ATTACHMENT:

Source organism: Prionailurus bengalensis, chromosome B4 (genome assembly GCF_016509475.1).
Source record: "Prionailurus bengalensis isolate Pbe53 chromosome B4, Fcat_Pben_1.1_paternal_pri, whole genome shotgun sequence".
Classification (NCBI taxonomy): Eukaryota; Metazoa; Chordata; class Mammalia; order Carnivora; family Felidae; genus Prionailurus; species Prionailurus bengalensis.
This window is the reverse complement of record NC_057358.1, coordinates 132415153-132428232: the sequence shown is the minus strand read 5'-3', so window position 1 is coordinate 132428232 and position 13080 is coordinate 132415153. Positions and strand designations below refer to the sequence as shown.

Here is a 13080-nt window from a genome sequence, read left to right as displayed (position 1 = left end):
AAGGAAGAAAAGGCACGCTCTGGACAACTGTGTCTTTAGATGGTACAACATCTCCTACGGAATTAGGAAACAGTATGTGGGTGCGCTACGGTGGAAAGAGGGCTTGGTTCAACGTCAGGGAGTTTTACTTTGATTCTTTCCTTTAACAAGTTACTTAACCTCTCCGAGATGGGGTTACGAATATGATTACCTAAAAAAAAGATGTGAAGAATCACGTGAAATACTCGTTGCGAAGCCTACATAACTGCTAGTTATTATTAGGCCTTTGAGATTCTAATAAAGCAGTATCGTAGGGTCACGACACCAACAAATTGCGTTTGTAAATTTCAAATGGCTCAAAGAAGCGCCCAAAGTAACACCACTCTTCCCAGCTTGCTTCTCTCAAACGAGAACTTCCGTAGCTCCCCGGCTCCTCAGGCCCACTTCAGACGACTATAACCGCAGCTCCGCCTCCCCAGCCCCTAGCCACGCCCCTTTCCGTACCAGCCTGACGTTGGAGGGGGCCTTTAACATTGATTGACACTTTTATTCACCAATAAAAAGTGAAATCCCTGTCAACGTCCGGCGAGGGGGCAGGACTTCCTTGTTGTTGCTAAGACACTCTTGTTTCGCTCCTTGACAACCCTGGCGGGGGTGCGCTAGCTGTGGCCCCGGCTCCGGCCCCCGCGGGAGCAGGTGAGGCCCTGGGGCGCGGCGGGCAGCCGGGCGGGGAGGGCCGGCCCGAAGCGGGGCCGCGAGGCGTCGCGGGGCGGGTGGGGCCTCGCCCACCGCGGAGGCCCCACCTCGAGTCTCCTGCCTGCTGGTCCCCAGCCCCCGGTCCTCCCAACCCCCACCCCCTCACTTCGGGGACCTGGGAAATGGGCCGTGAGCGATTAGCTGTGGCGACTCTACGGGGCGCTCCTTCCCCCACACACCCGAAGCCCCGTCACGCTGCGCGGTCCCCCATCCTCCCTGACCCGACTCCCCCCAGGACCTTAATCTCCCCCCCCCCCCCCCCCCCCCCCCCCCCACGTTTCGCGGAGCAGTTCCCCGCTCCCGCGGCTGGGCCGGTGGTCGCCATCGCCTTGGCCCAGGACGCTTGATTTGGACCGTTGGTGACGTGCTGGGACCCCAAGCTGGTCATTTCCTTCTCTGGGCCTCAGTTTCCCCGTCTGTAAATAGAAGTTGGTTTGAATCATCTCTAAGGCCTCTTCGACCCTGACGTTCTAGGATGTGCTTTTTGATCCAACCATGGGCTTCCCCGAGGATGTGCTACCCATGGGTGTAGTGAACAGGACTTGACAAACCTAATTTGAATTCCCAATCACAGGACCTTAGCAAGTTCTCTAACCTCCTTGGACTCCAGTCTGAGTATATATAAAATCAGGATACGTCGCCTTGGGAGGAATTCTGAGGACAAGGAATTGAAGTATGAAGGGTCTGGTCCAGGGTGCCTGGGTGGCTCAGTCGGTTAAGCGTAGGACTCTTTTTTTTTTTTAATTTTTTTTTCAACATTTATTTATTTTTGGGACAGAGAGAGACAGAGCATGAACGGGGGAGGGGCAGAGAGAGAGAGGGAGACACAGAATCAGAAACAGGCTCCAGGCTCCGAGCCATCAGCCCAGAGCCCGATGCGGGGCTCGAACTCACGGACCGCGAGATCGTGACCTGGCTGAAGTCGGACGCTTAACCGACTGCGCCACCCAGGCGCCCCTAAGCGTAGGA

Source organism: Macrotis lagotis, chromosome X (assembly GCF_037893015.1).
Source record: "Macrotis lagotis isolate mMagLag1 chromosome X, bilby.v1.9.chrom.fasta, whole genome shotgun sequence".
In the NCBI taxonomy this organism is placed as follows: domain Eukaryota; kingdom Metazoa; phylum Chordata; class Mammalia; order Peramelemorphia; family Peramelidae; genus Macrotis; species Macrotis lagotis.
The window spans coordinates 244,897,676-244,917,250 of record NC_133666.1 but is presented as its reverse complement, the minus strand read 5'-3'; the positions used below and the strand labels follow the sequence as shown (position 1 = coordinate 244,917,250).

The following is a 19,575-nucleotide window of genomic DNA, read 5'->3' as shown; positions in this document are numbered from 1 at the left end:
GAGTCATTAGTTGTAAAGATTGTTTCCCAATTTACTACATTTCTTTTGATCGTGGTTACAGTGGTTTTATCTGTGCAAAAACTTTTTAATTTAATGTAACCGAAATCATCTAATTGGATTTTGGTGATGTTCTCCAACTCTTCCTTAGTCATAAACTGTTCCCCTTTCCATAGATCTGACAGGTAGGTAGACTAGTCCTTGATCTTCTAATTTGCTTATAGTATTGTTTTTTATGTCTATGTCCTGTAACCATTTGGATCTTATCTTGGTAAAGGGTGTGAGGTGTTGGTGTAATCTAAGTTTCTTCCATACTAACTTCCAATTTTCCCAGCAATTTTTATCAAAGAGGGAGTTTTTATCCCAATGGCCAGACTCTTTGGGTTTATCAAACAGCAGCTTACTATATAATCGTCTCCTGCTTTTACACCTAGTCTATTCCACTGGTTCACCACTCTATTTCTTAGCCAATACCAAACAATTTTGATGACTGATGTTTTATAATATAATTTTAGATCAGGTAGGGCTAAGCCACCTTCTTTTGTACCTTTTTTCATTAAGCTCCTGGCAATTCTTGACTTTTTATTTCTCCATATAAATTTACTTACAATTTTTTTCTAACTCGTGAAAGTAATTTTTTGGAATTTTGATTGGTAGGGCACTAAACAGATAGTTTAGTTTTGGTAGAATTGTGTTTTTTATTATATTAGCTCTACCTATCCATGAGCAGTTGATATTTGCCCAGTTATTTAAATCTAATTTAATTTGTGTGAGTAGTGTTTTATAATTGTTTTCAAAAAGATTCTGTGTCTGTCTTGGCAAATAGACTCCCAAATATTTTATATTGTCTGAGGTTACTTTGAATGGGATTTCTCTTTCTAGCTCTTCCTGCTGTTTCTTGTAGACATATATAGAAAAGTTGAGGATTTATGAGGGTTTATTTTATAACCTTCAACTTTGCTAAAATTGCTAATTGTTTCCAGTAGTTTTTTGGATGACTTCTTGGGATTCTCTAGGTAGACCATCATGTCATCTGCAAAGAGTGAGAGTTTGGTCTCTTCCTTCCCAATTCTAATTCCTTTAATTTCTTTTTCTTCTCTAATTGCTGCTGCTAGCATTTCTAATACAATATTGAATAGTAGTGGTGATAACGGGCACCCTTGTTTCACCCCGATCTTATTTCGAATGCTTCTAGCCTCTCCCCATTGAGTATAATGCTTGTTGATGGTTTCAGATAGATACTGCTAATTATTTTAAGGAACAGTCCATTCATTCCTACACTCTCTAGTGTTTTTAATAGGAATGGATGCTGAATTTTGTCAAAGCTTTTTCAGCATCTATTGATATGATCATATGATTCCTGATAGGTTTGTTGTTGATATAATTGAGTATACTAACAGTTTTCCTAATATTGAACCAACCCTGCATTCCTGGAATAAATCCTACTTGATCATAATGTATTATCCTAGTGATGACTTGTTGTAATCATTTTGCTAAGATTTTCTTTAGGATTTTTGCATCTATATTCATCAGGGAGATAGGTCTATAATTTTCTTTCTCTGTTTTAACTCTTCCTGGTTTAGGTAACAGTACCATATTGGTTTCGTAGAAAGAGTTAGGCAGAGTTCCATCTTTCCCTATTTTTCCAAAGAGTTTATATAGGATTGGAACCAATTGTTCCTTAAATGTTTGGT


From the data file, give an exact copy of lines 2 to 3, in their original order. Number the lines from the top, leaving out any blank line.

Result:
Source record: "Prionailurus bengalensis isolate Pbe53 chromosome B4, Fcat_Pben_1.1_paternal_pri, whole genome shotgun sequence".
Classification (NCBI taxonomy): Eukaryota; Metazoa; Chordata; class Mammalia; order Carnivora; family Felidae; genus Prionailurus; species Prionailurus bengalensis.